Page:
'Breaking Bad' Gives Us a Long-Awaited Confrontation Early. Will This Head into 'Homeland' Territory?
On Sunday night's Season 5 Part 2 premiere of Breaking Bad, nothing new was revealed, save for the continued existence of the ricin in Walt's future. Still, audiences tuning into "Blood Money" were left shocked. Not because we witnessed a death, or something else that typically leaves TV viewers reeling after anticipated TV. But because Breaking Bad creator Vince Gilligan shocked us by doing what so many show chiefs fail to do: He moved the storyline along.
The final moments of "Blood Money" saw Hank (Dean Norris) confronting Bryan Cranston's Walt (or was it the other way around?) after finally uncovering Heisenberg's true identity. It was a scene five seasons in the making — we had watched Hank's unflinching efforts to bust the meth kingpin for years. But we had also only watched Hank cope with the realization of Walt's identity for less than an hour, following the revelation in the Season 5 Part 1 finale. The confrontation on Sunday night's premiere was unexpected, with Breaking Bad fans expecting the pivotal moment to be saved for an episode far in the future, if not the series' final episode.
Because, in a way, despite the fact that The Sopranos changed television in 1999, we're still accustomed to a network viewing experience. Even programs like Lost didn't buck convention surrounding timing — we were still told to be patient while trying to discover what the deal with Ben was, or why Jack had a beard. Surely, since we waited five seasons to watch Hank discover Walt, we would wait longer to watch Hank confront Walt, right? Especially considering Gilligan had so far won accolades for Breaking Bad after proving slow and steady wins the race. (Remember how Season 1 of Breaking Bad could have been subtitled Breaking Bad: Coughing and Breakfast?)
But Gilligan proved that convention very, very wrong in "Blood Money." The chilling confrontation between Hank and Walt was more than satisfying for TV viewers who sat at the edge of their seats, but, despite the fact that Gilligan has more than earned our trust and respect, a bit concerning. After all, for every TV series that has suffered from following convention (ahem, Lost), there's a TV series that has suffered from breaking convention.
The second Hank shut the garage door on Walt, we were struck with a sense of familiarity. During Season 2 of Homeland, the series shocked viewers by (spoiler alert) showing Carrie (Claire Danes) confront Brody (Damian Lewis), changing the entire fabric of a series that had spent much of its first season making viewers even wonder whether or not Brody was a good or bad guy. What started as a heart-pumping cat-and-mouse thriller turned into a disturbed romantic drama, leaving Homeland with few other plot elements to create build-up for. The suspense of Season 2 was all but gone; every big bad simply paled in comparison to an American terrorist pulling the wool over everyone's eyes (except, of course, for Carrie's crazy eyes).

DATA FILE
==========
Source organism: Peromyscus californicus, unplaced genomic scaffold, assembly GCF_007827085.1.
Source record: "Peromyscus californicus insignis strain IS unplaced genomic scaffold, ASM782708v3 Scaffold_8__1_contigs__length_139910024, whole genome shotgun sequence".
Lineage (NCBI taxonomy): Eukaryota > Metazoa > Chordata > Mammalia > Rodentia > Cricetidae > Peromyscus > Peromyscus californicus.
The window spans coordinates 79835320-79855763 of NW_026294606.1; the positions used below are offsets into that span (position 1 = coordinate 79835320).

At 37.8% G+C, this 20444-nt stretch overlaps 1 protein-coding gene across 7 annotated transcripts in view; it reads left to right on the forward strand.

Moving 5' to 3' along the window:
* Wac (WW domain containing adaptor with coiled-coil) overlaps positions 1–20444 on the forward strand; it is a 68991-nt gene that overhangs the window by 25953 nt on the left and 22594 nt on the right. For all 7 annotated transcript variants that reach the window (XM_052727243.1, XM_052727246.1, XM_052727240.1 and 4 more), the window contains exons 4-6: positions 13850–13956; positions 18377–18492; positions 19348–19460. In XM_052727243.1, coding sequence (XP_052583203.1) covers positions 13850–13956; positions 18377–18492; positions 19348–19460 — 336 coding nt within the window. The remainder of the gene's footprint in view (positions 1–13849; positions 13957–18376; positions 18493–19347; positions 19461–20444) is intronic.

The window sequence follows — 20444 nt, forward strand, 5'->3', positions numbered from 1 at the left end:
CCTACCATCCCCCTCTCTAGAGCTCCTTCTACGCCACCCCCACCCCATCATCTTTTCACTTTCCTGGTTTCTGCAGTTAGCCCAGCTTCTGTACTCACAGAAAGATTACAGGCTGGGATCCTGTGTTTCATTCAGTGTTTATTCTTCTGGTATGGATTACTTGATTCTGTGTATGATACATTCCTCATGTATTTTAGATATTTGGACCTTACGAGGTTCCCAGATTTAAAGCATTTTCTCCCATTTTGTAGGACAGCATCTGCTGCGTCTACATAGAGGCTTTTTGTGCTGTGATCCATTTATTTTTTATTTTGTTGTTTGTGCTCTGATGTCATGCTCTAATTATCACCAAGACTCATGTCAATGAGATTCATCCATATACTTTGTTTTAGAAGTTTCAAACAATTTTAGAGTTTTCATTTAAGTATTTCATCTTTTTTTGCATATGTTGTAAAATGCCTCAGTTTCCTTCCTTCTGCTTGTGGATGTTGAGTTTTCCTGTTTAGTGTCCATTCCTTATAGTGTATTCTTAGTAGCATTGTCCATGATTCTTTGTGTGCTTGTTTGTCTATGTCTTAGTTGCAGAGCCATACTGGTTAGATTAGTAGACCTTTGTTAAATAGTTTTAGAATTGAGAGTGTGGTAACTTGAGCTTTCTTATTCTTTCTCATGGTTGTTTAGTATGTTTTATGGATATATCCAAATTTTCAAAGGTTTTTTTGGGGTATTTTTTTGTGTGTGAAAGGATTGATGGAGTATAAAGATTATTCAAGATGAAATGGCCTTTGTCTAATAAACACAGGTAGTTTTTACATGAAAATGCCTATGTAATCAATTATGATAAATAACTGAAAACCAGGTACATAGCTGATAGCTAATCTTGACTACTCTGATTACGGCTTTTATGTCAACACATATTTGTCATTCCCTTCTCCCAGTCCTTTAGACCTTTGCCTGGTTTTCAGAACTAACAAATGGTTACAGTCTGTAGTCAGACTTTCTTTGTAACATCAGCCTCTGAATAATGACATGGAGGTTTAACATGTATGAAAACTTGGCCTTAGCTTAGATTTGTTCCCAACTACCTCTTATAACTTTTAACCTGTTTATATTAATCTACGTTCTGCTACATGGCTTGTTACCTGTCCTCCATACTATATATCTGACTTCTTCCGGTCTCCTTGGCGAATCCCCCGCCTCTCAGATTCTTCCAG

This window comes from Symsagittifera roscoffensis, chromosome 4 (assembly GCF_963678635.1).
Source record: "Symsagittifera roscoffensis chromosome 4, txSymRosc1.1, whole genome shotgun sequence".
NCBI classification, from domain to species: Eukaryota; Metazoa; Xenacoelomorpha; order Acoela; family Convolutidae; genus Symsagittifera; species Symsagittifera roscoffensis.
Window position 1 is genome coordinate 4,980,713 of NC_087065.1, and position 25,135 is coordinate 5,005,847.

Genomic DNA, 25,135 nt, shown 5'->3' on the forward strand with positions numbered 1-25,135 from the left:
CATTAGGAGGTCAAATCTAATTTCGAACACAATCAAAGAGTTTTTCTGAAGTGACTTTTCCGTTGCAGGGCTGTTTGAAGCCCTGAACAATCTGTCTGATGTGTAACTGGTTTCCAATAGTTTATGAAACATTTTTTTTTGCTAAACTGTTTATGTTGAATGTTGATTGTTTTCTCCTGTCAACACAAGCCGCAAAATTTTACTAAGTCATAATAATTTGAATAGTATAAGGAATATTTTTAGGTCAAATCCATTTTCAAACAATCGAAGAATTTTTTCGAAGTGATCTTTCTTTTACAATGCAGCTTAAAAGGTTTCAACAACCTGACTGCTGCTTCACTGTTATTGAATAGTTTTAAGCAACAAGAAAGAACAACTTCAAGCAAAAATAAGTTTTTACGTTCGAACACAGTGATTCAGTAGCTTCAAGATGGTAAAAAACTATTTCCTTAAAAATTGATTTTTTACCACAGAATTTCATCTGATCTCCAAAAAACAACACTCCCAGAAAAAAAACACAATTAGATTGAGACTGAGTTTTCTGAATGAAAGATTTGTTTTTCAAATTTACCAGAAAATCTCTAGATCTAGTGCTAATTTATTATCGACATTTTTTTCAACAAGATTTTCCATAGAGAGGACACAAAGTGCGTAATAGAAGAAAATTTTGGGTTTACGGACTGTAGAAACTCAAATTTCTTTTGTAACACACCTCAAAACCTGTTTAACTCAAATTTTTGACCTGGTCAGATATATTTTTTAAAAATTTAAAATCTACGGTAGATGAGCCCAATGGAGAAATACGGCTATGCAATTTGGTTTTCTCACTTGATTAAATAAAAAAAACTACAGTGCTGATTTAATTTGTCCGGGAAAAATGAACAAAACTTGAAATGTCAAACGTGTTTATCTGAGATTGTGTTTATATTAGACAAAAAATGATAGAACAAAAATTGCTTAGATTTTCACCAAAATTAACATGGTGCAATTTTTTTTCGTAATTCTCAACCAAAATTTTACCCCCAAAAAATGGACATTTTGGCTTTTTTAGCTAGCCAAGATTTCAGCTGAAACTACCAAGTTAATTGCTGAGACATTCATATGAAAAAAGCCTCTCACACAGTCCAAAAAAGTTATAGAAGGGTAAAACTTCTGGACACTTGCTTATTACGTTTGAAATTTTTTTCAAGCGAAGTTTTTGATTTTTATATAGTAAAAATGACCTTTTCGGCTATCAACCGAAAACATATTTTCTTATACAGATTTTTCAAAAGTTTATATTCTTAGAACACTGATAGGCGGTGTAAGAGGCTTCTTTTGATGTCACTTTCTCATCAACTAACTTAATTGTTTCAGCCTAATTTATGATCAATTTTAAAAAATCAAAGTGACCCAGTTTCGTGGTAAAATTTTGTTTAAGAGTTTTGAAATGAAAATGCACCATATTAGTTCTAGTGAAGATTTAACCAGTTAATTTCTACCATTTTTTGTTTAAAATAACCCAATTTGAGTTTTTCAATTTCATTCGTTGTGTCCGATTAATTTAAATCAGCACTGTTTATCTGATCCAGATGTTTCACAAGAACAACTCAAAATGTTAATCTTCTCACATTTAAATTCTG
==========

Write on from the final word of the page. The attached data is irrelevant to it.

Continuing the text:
The tradition of too much too soon dates back even to Bruce Willis and Cybill Shepherd's Moonlighting, which delivered an anticipated hook-up too early, eventually killing the series. So will Season 5 Part 2 of Breaking Bad follow suit? Will the confrontation between Hank and Walt only eclipse every other revelation of the final eight episodes of the series?
Luckily, all signs point to no. American Horror Story: Asylum and Scandal both successfully featured big reveals in the first six episodes of their 2012 seasons, and Breaking Bad has plenty more reveals on its way to fill out the next seven (only seven?!) episodes. (And we're most definitely calmed after seeing Breaking Bad cinematographer Michael Slovis talk about Part 2: "It’s going to redefine last seasons of television, which are almost inevitably disappointing. This one will not disappoint. I’ve seen all eight episodes. I’ve seen it through to the end, and I sat in front of my screen crying, myself, alone, during the last couple of episodes.")
But series like Breaking Bad will no doubt influence a bevy of TV series trying to follow suit, many of which won't be led by a man who navigates story and plot as deftly as Gilligan. So, yes, speed will change the way we watch television in the future. But if only the future looked a hell of a lot more like Breaking Bad. Because Gilligan and Breaking Bad might be slow and steady, but a final surge is most definitely necessary to win the race.